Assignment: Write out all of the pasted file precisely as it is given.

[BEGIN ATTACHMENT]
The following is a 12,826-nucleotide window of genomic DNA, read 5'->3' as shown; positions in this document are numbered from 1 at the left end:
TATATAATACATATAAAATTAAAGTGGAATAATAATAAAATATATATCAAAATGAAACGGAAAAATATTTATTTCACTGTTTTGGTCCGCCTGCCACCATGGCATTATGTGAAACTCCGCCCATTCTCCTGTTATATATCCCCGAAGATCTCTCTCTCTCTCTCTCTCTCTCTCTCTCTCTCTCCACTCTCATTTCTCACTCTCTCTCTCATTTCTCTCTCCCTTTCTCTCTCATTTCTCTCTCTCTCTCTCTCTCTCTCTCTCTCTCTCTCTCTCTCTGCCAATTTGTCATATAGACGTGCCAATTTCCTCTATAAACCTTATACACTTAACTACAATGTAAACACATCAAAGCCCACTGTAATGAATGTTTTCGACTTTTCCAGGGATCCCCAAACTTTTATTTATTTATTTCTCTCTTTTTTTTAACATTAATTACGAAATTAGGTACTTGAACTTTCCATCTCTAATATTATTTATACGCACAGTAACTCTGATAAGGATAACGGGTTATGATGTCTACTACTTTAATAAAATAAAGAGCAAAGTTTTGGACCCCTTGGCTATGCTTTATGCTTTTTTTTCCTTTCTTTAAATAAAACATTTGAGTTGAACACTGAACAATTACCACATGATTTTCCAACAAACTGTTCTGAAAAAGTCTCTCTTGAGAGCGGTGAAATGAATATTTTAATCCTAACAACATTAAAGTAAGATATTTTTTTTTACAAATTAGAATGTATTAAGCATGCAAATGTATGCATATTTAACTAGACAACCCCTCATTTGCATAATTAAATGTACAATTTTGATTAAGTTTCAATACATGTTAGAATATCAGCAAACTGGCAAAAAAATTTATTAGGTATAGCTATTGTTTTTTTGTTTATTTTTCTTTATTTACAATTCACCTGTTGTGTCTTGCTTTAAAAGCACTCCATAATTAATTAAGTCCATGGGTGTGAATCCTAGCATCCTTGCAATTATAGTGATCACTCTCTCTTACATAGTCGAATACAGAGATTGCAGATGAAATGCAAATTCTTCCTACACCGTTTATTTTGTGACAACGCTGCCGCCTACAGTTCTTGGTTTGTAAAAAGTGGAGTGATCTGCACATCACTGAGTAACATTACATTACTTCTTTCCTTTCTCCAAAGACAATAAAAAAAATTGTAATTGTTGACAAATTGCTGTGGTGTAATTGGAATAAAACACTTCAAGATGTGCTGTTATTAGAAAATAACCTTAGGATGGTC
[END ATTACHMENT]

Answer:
The following is a 12,826-nucleotide window of genomic DNA, read 5'->3' as shown; positions in this document are numbered from 1 at the left end:
TATATAATACATATAAAATTAAAGTGGAATAATAATAAAATATATATCAAAATGAAACGGAAAAATATTTATTTCACTGTTTTGGTCCGCCTGCCACCATGGCATTATGTGAAACTCCGCCCATTCTCCTGTTATATATCCCCGAAGATCTCTCTCTCTCTCTCTCTCTCTCTCTCTCTCTCTCCACTCTCATTTCTCACTCTCTCTCTCATTTCTCTCTCCCTTTCTCTCTCATTTCTCTCTCTCTCTCTCTCTCTCTCTCTCTCTCTCTCTCTCTCTGCCAATTTGTCATATAGACGTGCCAATTTCCTCTATAAACCTTATACACTTAACTACAATGTAAACACATCAAAGCCCACTGTAATGAATGTTTTCGACTTTTCCAGGGATCCCCAAACTTTTATTTATTTATTTCTCTCTTTTTTTTAACATTAATTACGAAATTAGGTACTTGAACTTTCCATCTCTAATATTATTTATACGCACAGTAACTCTGATAAGGATAACGGGTTATGATGTCTACTACTTTAATAAAATAAAGAGCAAAGTTTTGGACCCCTTGGCTATGCTTTATGCTTTTTTTTCCTTTCTTTAAATAAAACATTTGAGTTGAACACTGAACAATTACCACATGATTTTCCAACAAACTGTTCTGAAAAAGTCTCTCTTGAGAGCGGTGAAATGAATATTTTAATCCTAACAACATTAAAGTAAGATATTTTTTTTTACAAATTAGAATGTATTAAGCATGCAAATGTATGCATATTTAACTAGACAACCCCTCATTTGCATAATTAAATGTACAATTTTGATTAAGTTTCAATACATGTTAGAATATCAGCAAACTGGCAAAAAAATTTATTAGGTATAGCTATTGTTTTTTTGTTTATTTTTCTTTATTTACAATTCACCTGTTGTGTCTTGCTTTAAAAGCACTCCATAATTAATTAAGTCCATGGGTGTGAATCCTAGCATCCTTGCAATTATAGTGATCACTCTCTCTTACATAGTCGAATACAGAGATTGCAGATGAAATGCAAATTCTTCCTACACCGTTTATTTTGTGACAACGCTGCCGCCTACAGTTCTTGGTTTGTAAAAAGTGGAGTGATCTGCACATCACTGAGTAACATTACATTACTTCTTTCCTTTCTCCAAAGACAATAAAAAAAATTGTAATTGTTGACAAATTGCTGTGGTGTAATTGGAATAAAACACTTCAAGATGTGCTGTTATTAGAAAATAACCTTAGGATGGTC